24 Sep Children the unheard voices of this domestic violence plague
MY father was the trifecta of deadbeat dads — a violent, alcoholic gambler. A classic abuser who worked hard to cut us off from the rest of the family and controlled all of our relationships.
From an early age I suspected the verbal abuse, threats and physical violence were wrong, yet as it was the only family dynamic I had ever known, the violence became a normal part of my childhood.
Domestic violence awareness campaigns didn’t exist in the 1980s. We simply accepted that “Dad hits us, Dad loses it and Dad hurts Mum”. No kid ever came to school and claimed “domestic violence” was a problem. Nobody asked us about the abuse in our homes and we never brought it up.
During the 1970s and ’80s domestic violence was a politically unpopular issue. Little was done to support the spouse at that time and even less was done to support the children living and experiencing the fear and powerlessness of their mothers. In 1989, the Australian Institute of Criminology reported that as many as one in three to one in 10 families were living with domestic violence. The report goes on to say that attitudes towards domestic violence were almost at the point where they were a “normal, expected behaviour pattern in society”.
In my neighbourhood, it was not uncommon to hear angry voices and heart-stopping screams; like everyone else, we kept to ourselves. It was unthinkable to call the police on the neighbours or for them to call the police on us. It was an unspoken agreement; things had to be really bad before the police were called.
In other words, I had to sit there with the belief that my father was going to kill my mother.
But over the years, I did call the police. Many times. The same charade played out over and over — only the faces of the police and the colours of my mother’s blood-soaked blouse changed.
Children with front-row seats to unhealthy relationships watch and learn as fathers lie, mothers and children are covered in bruises and everyone makes necessary excuses. At school I feigned sporting injuries and clumsiness. On hot summer days I wore long-sleeved jumpers and tied jackets around my waist to cover the telltale bruises. A senior police officer told me that at the time “police were encouraged to keep the peace and not bog down the courts with domestic disturbances”.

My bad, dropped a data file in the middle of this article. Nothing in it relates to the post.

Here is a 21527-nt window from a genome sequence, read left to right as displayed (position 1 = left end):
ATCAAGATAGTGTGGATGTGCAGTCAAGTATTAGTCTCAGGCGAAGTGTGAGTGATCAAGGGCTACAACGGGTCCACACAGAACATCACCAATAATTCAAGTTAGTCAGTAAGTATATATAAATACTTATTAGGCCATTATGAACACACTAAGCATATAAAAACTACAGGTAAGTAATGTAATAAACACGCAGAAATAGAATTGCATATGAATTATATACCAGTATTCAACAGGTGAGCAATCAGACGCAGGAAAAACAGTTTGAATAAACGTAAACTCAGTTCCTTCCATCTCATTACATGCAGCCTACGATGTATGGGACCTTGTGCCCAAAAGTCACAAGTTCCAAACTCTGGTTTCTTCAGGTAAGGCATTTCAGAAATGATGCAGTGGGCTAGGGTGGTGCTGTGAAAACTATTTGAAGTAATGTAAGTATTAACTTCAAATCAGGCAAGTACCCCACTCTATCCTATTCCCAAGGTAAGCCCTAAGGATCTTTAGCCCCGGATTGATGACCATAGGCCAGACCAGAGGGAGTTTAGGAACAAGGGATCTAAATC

Like the police, I also tried to keep the peace and sometimes found myself siding with my father; how come Mum didn’t remember to buy the bread? Why did she answer the phone? Why didn’t she answer the phone? Why did she keep setting him off? Didn’t she realise she made my job of looking out for her an impossible task? My kid logic was warped by the abuse.
When Apprehended Violence Orders became available to victims in 1982, my mother took out one against my father, withdrawing it soon after. What would be the point? She would battle on alone, living with her abuser and fearing the loss of her girls.
Mum wasn’t the only one. It would be another 14 years before courts appointed Domestic Violence Liaison Officers. While there’s no doubt AVOs serve prosecutors and police, it’s questionable as to how they help victims living in crisis.
My long-suffering mother found the courage to leave my father and move interstate after 15 years of terror. But she didn’t apply for a divorce, fearful he would find her.
The story of “men bashing their wives and children” should end here; however, the reality is that when kids are involved it doesn’t end when the spouse leaves. Children living with domestic violence become the next generation of victims, abusers and champions for change.
According to the organisation Adults Surviving Child Abuse, many children who silently suffer beatings, abuse and belittling alongside their mothers grow into adults with heightened anxiety, grief, sadness, shame, self-blame, guilt and alienation.
A third go on to repeat patterns of abusive parenting towards their own children. It’s possible those kids never experienced another “normal”.
Survivors like me have stumbled their way through unhealthy relationships and have been forced to teach ourselves about boundaries. We have experienced extraordinary depths of emotion, sometimes so deep it felt like we would never surface.
Today, we are parents, business owners, workers and leaders. We came out the other side with enviable resilience, courage, street smarts and a different perspective on domestic violence to our mothers.
So why don’t we hear more stories of the children born into domestic violence? Is it taboo because our parents are still alive? Is it because we classify abuse as something that happens to our mothers?
If we are serious about ending the cycle of violence against women and children, we need to break the silence and tell the whole story.
Today I work with teenagers who put on a brave face and wrestle with the complexities of living with domestic violence. It is important those kids know they are not alone, that there is another “normal” and as a community it is our responsibility to get them there.View Article
MELANIE THOMAS IS THE FOUNDER OF THE KYUP! PROJECT — GIVING GIRLS A VOICE